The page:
Cameras, cameras, cameras. German photographic trade show Photokina is just around the corner, and the big names are outing their latest models before the news pipes get completely clogged with the tangled hair and soap scum of new releases. So this week we have a bunch of cool new cameras and accessories, including a GoPro harness for your pooch, along with the usual mix of gadgets designed to make you want to part with your cash.
An update to the already-discontinued X20, this compact swaps the old optical viewfinder for a hi-res electronic finder, gets a bigger tilting rear LCD and adds a control wheel around the lens. It keeps the amazing X-Trans II sensor and 28-112mm (equivalent) ƒ2-2.8 zoom, and packs a new Classic Chrome film mode. I want this so hard. $600
Evernote Pfeiffer Collection
Evernote’s Pfeiffer Collection is not – as you might hope – a range of productivity tools designed by 1980s actress and icon Michelle Pfeiffer. It is instead a set of desk tidies, made from various materials including walnut and “bright.” They’re intended to hold old-school detritus like paperclips and pens, plus modern junk like iPhones, SIM cards and even an iPad. $106
The best part of Pentax’s new mid-level K-S1 is the strip of pulsing LEDs on the hand grip. Pentax missed a chance to build the “Knight Rider of cameras” with its choice of green over red LEDs, but still. This pointless addition will flash to count down the self timer, and the light around the shutter release will turn red in video mode. $750
Bluelounge’s Soba is a cable-routing kit that will wrangle wayward wires, keeping them tidy in a “Vortex” tube and letting them exit where you need them. The kit comes with 10 feet of zip-closed tubing, a y-splitter and mounting caps (brackets). I have one here and ready to test, but it looks like there’s some effort involved in planning it all out, so maybe I’ll just have one more coffee first… $25
Of course GoPro’s dog harness is called the Fetch. Of course. The Fetch straps onto the dog’s back, secured around its shoulders, chest and belly, and the camera can be mounted up top or down below. This is probably my favorite product of the year so far, and the photo above is definitely the best product shot for 2014. If I had a dog I’d be out with one of those playing frisbee right now. $70
Olympus Pen E-PL7
Olympus makes the best Micro Four Thirds bodies right now (and that’s coming from someone who owns a great Panasonic). This one’s even better, with a 180-degree flip-screen that activates “selfie mode” when fully extended (there's a shutter button on the touchscreen), built-in Wi-Fi to share that selfie to your iPhone, a 16MP sensor and a 14-42 mm (equivalent) ƒ3.5-5.6 kit lens. From $700.
Moleskine Livescribe notebook
Moleskine’s newest notebook has an almost-invisible dot pattern on the pages that makes it work with your Livescribe pen. The pen has a camera in its nose that tracks your every stroke and scribble and sends it all to your iPhone or iPad as editable text, creating a perfect digital copy of your paper notes. Now you can continue your Moleskine habit, but with added digitization. $30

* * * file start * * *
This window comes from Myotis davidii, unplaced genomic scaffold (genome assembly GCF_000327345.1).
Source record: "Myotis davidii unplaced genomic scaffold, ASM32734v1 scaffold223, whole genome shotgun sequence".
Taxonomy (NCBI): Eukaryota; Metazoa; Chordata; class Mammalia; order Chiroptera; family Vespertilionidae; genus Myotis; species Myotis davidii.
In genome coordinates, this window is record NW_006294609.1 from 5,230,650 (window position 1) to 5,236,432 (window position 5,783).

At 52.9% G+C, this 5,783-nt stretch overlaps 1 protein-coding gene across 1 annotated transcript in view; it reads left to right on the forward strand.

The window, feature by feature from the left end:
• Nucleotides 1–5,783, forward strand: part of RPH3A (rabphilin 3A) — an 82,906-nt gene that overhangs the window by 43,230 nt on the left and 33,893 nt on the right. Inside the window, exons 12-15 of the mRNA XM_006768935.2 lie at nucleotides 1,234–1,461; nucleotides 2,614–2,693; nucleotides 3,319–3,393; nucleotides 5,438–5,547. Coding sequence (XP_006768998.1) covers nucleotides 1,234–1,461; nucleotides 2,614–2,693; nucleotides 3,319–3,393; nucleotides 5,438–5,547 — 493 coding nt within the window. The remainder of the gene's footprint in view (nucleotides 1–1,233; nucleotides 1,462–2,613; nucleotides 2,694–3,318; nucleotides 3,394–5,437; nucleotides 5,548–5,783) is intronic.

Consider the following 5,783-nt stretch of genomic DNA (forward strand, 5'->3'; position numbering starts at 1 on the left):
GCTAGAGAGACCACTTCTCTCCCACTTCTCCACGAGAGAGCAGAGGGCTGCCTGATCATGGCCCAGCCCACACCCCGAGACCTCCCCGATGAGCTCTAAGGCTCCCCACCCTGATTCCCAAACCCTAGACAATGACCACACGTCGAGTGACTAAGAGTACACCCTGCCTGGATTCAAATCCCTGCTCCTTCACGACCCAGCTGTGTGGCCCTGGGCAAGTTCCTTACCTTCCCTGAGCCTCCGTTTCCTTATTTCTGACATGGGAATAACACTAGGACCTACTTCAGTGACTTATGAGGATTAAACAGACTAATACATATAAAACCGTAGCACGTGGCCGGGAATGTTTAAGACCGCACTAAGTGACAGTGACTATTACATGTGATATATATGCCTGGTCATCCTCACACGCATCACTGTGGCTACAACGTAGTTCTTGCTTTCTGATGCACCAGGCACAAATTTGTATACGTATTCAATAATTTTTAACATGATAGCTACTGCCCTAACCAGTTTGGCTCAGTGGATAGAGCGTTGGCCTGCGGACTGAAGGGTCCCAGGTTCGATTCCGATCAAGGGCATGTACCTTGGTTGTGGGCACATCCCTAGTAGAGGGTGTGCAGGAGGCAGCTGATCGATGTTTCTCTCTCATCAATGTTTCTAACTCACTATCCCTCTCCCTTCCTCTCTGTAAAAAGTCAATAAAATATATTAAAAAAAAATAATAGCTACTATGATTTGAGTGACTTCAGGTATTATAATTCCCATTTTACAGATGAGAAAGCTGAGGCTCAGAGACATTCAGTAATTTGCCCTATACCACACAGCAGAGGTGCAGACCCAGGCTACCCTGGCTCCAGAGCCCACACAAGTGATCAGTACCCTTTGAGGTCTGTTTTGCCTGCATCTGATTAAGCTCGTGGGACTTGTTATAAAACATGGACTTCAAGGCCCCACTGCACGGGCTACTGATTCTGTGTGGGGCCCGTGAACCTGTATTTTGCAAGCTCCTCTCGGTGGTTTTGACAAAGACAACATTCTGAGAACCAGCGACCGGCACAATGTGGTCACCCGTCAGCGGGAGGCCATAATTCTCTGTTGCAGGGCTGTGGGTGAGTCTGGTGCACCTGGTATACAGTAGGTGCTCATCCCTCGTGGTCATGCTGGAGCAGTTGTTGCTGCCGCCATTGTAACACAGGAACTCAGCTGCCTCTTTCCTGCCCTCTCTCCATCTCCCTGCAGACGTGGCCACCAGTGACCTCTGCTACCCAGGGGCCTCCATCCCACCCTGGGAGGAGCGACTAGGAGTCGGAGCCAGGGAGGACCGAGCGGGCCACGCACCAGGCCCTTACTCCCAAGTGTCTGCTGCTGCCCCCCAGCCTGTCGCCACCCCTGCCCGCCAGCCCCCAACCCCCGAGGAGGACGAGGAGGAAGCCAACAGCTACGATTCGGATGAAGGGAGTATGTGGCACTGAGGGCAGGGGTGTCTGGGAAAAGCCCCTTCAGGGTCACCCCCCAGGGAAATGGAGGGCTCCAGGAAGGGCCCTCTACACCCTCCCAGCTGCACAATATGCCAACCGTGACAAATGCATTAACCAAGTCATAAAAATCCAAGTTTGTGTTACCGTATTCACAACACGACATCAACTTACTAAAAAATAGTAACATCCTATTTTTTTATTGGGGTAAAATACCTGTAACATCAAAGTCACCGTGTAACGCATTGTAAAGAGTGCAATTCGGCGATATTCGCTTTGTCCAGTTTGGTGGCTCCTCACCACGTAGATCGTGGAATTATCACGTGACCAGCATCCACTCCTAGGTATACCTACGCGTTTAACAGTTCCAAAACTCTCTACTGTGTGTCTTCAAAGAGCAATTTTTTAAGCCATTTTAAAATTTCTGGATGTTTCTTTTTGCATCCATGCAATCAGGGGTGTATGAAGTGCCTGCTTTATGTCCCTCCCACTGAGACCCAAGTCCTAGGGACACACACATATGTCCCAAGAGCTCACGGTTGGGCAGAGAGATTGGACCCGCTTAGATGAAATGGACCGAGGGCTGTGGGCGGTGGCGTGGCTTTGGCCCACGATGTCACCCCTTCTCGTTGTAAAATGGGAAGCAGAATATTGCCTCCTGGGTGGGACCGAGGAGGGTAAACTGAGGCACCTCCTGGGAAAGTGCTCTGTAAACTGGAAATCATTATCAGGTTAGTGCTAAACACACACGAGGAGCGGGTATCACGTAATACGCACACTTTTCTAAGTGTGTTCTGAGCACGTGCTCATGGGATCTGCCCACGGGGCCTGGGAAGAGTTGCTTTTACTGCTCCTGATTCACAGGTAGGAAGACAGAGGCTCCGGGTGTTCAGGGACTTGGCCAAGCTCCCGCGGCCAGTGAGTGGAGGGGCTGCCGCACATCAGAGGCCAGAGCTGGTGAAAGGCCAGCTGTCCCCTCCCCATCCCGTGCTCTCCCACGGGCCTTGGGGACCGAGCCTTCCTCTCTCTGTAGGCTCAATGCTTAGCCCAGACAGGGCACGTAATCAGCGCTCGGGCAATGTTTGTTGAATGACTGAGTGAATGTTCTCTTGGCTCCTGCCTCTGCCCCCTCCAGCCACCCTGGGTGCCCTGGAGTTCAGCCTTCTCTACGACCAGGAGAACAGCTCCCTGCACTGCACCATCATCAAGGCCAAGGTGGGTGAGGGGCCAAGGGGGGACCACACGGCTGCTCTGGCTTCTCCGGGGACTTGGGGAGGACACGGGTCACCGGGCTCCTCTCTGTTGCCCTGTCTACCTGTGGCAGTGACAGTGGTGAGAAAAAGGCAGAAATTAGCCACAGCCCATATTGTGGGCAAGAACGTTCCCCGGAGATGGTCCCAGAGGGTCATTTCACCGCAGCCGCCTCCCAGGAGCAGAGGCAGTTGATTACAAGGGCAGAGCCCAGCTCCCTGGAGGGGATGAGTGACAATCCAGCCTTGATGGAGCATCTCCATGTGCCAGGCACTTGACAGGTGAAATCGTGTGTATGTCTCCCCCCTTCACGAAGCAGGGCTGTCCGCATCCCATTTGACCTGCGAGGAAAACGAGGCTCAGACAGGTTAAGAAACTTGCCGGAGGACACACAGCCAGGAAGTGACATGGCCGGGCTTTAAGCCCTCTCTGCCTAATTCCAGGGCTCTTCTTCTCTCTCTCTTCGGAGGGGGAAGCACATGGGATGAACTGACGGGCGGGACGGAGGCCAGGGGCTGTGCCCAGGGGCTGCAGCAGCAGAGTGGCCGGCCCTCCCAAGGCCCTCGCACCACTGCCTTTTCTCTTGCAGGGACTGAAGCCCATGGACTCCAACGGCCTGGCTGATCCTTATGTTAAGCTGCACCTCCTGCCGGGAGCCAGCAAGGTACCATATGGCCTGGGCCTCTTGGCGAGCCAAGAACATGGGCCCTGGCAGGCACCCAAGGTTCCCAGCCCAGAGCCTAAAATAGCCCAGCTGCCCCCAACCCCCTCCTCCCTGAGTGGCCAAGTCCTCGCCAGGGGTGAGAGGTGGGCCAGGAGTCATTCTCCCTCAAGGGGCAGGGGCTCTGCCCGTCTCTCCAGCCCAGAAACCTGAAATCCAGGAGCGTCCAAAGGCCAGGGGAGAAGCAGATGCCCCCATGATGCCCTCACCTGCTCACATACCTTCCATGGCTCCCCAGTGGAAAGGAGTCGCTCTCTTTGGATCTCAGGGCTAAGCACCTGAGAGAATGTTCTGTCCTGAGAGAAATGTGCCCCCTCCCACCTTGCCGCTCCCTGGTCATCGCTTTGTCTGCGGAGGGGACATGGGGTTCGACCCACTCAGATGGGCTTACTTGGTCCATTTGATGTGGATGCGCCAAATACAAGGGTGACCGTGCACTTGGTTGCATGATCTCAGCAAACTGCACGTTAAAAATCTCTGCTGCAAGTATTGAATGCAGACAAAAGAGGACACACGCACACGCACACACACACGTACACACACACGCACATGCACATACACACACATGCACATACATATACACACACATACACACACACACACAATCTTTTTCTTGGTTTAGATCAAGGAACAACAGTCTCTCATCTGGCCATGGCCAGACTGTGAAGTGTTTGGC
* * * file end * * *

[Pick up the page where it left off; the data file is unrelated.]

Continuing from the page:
iPhone magnetic lens plates
Love: accessory iPhone lenses. Hate: Those stupid stick-on metal rings the lenses’ magnets stick to.
The answer is the new magnetic plate that now ships with every set of lenses sold by Photojojo. The plates, color-coded to your iPhone, stick over the entire glass strip at the top rear of the iPhone 5/s, so you can use these lenses and still get the iPhone in a case. Bonus – you can slide the lens out of the way when not in use. From $20.
This Schiller water bike is to the pedalo what a sweet S-Works road racer is to a recumbent bike. It’s slick, speedy and way overpriced. A Gates carbon drive turns a NuVinci transmission, which turns two propellers. You can even use the handlebars to steer the thing, and it’s only $6,500.
What’s the difference between a businessperson and a regular person? According to Evernote, a businessperson has secrets, whereas a regular person is happy to share everything. This somewhat cynical take is a pretty good model of the world, and it is embodied in the Evernote Business Notebook, a “collabo” with Moleskine that lets you snap/scan a photo of your pages into Evernote, and selectively share the result.
I started writing stories this year – short fiction and a couple of novellas so far – and I’ve found I need to make a lot of notes. The iPhone is pretty great for this, as you’d expect, but not always: Sometimes it’s just not appropriate to tap away on a cellphone, and sometimes you might want to make little drawings, or maybe you just find it easier and faster to pull out a paper notebook or index card.
The biggest advantage of iPhone notes is that they are sync-able and searchable. Paper is neither. But using a combo of apps, old-school paper hacks and an easy-to-maintain “workflow”, I came up with a simple note-taking system that keeps paper and pixels together, both equally searchable, sync-able and usable.
Evernote’s new Business Notebook (made my Moleskine) lets you share just a part of your handwritten notes with other businessy-type folks, and it also lets you check a box on each page to set a reminder. And of course it does this in concert with the Evernote suite of apps.
What do you get when you combine everyone’s favorite drawing app for the iPad with everyone’s favorite paper journal? You get an awesome partnership with Paper by FiftyThree and Moleskine.
FiftyThree and Moleskine have created an easy way to take a digital creation and make it a frozen moment in time. The Paper app can now send drawings to Moleskine and have them beautifully printed and shipped in a custom book.